Silence is one of worst, most vocal enemies, yet people go through many bouts of depression not sharing what is happening. People don't understand that, but as someone who suffers from it, I can tell you that it's difficult to be objective about the gray. I described depression to my therapist as a misty fog that surrounds me, heavy on my shoulders, pervading everything and nothing at all. I liken depression to a bird stealing into the depths of your soul, pecking at your disposition until nothing is left. And that is when you break into pieces.
The terrible truth about depression, and the part of its nature that terrifies me the most, is that it appears to operate beyond reason; feelings happen to you for no apparent cause. Or rather, there is usually an initial cause, a 'trigger'as they say in therapeutic circles, but in severe depression the feelings of sadness, grief, loneliness and despair continue long after the situation has resolved itself. It is as if depression has a life of its own, which is perhaps why so many sufferers refer to it as a living thing, as some sort of demon or beast.
I decide to scope out craigslist to see all the vibrant economic employment opportunities available to me in this depression. Oh, I'm sorry, I mean 'recession.' No matter how many millions of jobs are lost, how much debt our country accrues, or how many years the stagnation drags on, it's not a depression until the dogmatic media officially declares it to be a depression. It's as if they believe by repeatedly printing or saying economists are afraid the economy will slip back into a recession, they'll fool the masses of unemployed or underemployed into believing that not only are we not in a depression, but we aren't even in a recession. I'm sure the millions of unemployed, freshly graduated college kids who have thousands of dollars of unshakable debt to pay off feel comforted by the empty repetition.
The point about manic depression or bipolar disorder, as it's now more commonly called, is that it's about mood swings. So, you have an elevated mood. When people think of manic depression, they only hear the word depression. They think one's a depressive. The point is, one's a manic-depressive.
Anna Petrovna: Kolya, my dearest, stay at home. Ivanov: My love, my unhappy darling, I beg you, don't stop me going out in the evenings. It's cruel and unjust on my part, but let me commit that injustice. It's an agony for me at home. As soon as the sun disappears, my spirit begins to be weighed down by depression. What depression! Don't ask why. I myself don't know. I swear by God's truth I don't know. Here I'm in anguish, I go to the Lebedevs and there it's still worse; I return from there and here it's depression again, and so all night... Simply despair!
POST ORGASMIC DEPRESSION I SAW YOU AT THE PARTY, I KNEW WE `OUGHTA BE WELL YOU WERE HUNGRY FOR MY BOX THAT MADE YOU PITY ME I TOOK YOU TO MY BEDROOM, I WAS HOPING FOR A TREAT WELL NOW THE PARTY'S OVER, I WISH YOU'D HIT THE STREET WELL I DONT REALLY GIVE A SHIT ... POST ORGASMIC DEPRESSION OH WELL YOU WERE SUCH A GOD BEFORE YOU SLIP IT IN AND NOW MY WEIGHT IS___ THE HATE COMES ROLLING IN. I'M STARING AT THE CIELING, NOW WHO DO I HATE MORE? YOU BECAUSE YOU'RE AN ASSHOLE? OR ME 'COS I'M A WHORE? WELL I DONT REALLY GIVE A SHIT ... POST ORGASMIC DEPRESSION WELL EVERYTIME I DO THIS SHIT, IT ALWAYS ENDS THE SAME IT STARTS OUT ORTHODONTIST, ENDS UP LOOKING LAME I WISH I COULD CONTROL IT, I WISH I COULD REFRAIN HERE HE COMES, HE'S HARD AGAIN WELL I DONT REALLY GIVE A SHIT ... POST ORGASMIC DEPRESSION UH HUH UH HUH TELL ME THAT I DONT HAVE BETTER THINGS TO DO WITH MY TIME OH WELL I DONT REALLY GIVE A SHIT ... POST ORGASMIC DEPRESSION UH HUH, NO, NO, UH HU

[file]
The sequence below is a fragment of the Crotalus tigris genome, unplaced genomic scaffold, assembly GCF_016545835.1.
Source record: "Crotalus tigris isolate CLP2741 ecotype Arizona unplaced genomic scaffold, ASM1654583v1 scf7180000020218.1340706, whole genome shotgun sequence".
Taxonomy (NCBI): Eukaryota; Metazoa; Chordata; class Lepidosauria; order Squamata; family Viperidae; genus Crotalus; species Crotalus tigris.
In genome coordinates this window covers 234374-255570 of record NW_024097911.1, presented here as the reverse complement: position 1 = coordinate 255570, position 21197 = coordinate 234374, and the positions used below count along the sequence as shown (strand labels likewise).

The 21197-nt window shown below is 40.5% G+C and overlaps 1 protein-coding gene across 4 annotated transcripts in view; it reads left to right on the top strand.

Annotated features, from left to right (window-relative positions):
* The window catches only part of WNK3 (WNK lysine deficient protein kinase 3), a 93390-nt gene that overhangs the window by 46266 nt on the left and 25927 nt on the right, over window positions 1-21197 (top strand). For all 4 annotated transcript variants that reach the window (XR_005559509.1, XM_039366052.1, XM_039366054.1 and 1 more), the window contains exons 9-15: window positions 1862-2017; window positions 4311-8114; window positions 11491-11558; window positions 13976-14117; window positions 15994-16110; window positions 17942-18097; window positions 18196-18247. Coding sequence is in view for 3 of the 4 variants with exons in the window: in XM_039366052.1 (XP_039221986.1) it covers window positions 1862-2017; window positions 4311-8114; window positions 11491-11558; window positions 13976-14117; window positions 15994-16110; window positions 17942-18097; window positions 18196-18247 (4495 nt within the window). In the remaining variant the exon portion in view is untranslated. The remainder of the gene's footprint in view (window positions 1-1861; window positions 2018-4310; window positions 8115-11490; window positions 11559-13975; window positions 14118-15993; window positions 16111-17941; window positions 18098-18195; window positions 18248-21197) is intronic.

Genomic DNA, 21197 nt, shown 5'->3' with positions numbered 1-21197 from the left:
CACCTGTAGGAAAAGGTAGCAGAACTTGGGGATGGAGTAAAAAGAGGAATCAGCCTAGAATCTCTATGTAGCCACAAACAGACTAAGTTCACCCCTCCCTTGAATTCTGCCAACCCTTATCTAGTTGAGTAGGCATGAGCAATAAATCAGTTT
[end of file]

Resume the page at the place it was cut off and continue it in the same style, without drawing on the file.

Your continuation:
You have a class of young strong men and women, and they want to give their lives to something. Advertising has these people chasing cars and clothes they don't need. Generations have been working in jobs they hate, just so they can buy what they don't really need. We don't have a great war in our generation, or a great depression, but we do, we have a great war of the spirit. We have a great revolution against the culture. The great depression is our lives. We have a spiritual depression.
Depression is not madness, it's just depression, the loser version, the low-energy response to bad stuff that happens in your life. When you're depressed, you think you're the only one to have ever tasted this kind of hurt. And that lonely self-regard brings with it its own painful pleasure.
If the spectrum linking everyday depression to Major Depression sometimes hinders understanding of it, it also offers an opportunity for empathy. Because almost everyone, at some point, experiences feelings of sadness, of hopelessness, of emptiness, not to mention lethargy and irritability.
That's the thing I want to make clear about depression: It's got nothing at all to do with life. In the course of life, there is sadness and pain and sorrow, all of which, in their right time and season, are normal-unpleasant, but normal. Depression is an altogether different zone because it involves a complete absence: absence of affect, absence of feeling, absence of response, absence of interest. The pain you feel in the course of a major clinical depression is an attempt on nature's part (nature, after all, abhors a vacuum) to fill up the empty space.